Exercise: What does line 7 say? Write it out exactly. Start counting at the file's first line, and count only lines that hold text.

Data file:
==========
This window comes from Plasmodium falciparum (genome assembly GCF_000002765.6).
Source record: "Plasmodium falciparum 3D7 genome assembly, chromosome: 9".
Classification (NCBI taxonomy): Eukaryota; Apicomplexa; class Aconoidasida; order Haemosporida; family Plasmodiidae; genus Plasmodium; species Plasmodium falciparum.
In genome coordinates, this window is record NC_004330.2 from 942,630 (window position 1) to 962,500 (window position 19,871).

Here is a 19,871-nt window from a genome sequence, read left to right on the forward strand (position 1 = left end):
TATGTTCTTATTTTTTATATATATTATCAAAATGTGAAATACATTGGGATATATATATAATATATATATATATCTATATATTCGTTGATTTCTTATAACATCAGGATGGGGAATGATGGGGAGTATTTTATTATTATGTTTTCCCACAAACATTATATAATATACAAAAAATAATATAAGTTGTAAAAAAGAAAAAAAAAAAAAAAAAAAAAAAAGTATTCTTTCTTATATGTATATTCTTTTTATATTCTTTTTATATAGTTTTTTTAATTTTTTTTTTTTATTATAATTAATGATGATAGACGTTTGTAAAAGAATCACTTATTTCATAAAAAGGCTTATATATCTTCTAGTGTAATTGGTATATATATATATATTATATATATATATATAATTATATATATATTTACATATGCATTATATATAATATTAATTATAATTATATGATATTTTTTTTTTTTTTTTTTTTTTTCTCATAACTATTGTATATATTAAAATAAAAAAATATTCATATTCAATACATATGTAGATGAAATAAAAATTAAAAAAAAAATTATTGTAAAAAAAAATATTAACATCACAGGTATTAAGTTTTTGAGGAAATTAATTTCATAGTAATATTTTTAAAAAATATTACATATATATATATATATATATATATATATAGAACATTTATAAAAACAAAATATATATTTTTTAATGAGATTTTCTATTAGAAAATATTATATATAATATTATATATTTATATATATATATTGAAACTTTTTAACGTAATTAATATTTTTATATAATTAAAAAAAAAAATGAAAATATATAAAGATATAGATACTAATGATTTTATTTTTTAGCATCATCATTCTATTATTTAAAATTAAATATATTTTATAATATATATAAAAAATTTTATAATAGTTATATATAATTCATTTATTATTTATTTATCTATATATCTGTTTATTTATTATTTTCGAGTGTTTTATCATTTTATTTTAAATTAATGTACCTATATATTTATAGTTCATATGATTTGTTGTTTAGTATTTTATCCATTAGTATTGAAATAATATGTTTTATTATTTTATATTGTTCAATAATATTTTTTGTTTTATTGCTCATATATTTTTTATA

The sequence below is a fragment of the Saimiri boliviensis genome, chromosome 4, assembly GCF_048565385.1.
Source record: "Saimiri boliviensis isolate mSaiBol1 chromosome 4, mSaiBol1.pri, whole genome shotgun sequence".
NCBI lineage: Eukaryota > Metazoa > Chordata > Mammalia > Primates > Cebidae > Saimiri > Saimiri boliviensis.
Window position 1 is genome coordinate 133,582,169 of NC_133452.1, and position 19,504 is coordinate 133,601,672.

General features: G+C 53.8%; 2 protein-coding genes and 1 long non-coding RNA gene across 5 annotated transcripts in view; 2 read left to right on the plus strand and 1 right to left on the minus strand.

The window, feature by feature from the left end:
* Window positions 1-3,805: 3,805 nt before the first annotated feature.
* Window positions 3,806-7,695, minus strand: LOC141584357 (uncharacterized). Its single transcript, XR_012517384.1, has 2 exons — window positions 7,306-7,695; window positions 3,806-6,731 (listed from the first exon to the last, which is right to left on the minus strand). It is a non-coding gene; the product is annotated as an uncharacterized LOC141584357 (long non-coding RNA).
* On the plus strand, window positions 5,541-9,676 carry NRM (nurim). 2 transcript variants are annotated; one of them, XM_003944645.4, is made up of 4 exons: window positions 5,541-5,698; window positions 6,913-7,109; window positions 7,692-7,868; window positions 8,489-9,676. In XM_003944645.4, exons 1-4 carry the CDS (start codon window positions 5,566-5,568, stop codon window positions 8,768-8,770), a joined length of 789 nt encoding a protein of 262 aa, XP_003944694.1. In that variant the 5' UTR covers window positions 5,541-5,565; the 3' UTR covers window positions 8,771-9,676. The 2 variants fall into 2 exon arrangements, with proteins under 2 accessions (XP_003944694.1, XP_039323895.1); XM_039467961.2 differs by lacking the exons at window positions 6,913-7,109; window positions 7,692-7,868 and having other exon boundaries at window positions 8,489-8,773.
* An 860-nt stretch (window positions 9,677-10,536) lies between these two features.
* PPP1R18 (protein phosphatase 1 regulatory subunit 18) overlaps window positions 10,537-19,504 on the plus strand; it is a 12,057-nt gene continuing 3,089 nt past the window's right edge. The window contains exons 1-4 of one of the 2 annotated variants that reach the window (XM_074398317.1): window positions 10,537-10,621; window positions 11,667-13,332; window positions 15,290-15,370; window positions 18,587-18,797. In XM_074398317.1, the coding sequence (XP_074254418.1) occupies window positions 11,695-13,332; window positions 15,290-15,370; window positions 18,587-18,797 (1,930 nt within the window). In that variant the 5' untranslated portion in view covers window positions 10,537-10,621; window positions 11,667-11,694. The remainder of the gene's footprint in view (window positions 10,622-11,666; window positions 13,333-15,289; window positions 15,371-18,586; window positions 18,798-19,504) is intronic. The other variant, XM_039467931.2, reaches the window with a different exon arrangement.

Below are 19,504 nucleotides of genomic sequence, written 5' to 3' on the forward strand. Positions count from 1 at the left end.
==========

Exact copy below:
The sequence below is a fragment of the Saimiri boliviensis genome, chromosome 4, assembly GCF_048565385.1.